13 Compare Casal, Paula, ‘Why Sufficiency Is Not Enough’, Ethics 117 (2007), pp. 296326CrossRefGoogle Scholar, at p. 309.

14 See Segev, ‘Second-Order Equality’, pp. 440–1; Re'em Segev, ‘Equality, Not Priority’ (unpublished manuscript).

15 I elaborate concerning this clash in Segev, Re'em, ‘Well-Being and Fairness’, Philosophical Studies 131 (2006), pp. 369–91CrossRefGoogle Scholar, at pp. 378–82.

16 I elaborate concerning this clash in Re'em Segev, ‘Taking Equality and Responsibility Seriously: An Egalitarian Alternative to Luck Egalitarianism’ (unpublished manuscript).

17 A general variable, which affects the importance of all the second-order principles of fairness, is the importance of the benefit: the more important it is, the more important is fairness with regard to its allocation. For example, it is more important to ensure fairness with regard to a matter of life and death than concerning a trivial benefit. Accordingly, if there are two interpersonal conflicts and it is possible to affect – to ensure the fairness of – only one, then the more important conflict should be preferred. This consideration is not practicably important with regard to the clash between these principles since it affects the force of every principle of fairness to the same degree. Compare, regarding the considerations of equality and priority for the worse-off: Casal, ‘Why Sufficiency Is Not Enough’, pp. 311–12.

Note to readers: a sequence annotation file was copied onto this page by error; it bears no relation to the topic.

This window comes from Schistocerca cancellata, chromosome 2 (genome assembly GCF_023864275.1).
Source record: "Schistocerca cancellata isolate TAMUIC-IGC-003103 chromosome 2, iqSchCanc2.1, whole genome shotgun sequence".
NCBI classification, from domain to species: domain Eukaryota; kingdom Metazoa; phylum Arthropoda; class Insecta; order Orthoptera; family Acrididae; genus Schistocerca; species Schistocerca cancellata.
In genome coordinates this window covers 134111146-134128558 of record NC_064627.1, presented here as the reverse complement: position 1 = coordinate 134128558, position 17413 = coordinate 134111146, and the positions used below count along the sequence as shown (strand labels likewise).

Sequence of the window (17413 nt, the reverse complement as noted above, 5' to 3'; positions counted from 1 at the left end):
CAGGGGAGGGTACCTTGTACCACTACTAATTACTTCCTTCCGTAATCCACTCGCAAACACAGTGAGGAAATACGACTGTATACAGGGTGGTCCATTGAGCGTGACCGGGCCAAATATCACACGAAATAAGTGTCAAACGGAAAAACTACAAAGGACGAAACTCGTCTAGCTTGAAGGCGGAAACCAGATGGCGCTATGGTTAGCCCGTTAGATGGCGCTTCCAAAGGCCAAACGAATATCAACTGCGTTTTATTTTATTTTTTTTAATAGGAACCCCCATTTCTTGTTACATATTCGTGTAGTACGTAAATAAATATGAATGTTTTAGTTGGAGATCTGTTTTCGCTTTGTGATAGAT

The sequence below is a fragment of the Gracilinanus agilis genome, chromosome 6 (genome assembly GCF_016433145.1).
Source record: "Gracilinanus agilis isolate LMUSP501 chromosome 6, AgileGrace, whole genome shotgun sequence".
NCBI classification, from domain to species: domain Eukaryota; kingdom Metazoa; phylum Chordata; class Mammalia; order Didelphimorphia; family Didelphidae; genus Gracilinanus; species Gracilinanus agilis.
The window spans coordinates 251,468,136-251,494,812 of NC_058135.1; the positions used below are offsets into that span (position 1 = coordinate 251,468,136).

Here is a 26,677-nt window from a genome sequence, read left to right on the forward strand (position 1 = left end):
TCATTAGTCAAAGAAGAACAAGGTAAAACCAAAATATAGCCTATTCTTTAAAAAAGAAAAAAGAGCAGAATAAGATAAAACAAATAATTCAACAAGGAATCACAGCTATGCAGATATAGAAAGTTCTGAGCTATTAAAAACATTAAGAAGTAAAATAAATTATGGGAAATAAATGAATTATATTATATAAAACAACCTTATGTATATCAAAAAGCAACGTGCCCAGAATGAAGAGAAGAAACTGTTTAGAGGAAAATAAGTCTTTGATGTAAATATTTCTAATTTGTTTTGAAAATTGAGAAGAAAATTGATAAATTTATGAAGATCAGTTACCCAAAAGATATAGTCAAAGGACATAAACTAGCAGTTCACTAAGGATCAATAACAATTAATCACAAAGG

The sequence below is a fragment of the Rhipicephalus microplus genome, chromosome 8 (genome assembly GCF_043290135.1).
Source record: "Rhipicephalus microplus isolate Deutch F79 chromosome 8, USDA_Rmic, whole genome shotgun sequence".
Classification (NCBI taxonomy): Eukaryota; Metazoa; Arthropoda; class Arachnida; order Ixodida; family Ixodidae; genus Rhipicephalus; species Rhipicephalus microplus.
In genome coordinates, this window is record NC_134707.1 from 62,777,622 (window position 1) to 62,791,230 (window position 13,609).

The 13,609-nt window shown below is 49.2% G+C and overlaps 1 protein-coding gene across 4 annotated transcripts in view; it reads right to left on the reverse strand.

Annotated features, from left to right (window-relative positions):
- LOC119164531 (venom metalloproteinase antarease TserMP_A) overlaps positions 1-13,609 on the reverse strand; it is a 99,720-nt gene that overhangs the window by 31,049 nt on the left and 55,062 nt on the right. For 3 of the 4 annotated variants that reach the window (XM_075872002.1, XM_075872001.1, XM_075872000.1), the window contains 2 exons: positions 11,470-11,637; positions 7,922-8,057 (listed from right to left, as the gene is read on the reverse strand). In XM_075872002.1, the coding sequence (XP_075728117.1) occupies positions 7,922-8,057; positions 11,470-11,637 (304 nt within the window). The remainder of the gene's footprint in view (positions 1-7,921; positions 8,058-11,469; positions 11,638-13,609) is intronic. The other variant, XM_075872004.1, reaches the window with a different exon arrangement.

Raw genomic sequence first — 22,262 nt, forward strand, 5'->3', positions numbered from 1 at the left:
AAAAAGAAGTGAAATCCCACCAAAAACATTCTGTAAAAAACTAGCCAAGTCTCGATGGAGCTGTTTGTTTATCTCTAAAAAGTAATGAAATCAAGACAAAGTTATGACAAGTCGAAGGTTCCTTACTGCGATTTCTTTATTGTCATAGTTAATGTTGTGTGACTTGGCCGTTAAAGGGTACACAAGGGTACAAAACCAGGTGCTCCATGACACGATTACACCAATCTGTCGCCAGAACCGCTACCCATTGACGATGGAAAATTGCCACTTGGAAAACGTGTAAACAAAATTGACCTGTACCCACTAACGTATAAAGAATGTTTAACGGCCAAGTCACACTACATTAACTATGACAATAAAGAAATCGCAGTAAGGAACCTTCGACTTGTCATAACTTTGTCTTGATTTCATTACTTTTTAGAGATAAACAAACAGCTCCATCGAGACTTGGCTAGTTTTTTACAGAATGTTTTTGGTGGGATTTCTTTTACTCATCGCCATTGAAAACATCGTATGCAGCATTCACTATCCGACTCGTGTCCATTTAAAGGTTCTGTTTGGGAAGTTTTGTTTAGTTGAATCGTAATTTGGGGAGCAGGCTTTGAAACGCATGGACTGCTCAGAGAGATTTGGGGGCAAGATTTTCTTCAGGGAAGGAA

18 Determining the degree of inequality is a complex task, especially in situations that involve more than two persons. See Temkin, Larry S., Inequality (New York, 1993), ch. 5Google Scholar. In order to avoid this question, I focus on situations involving only two persons.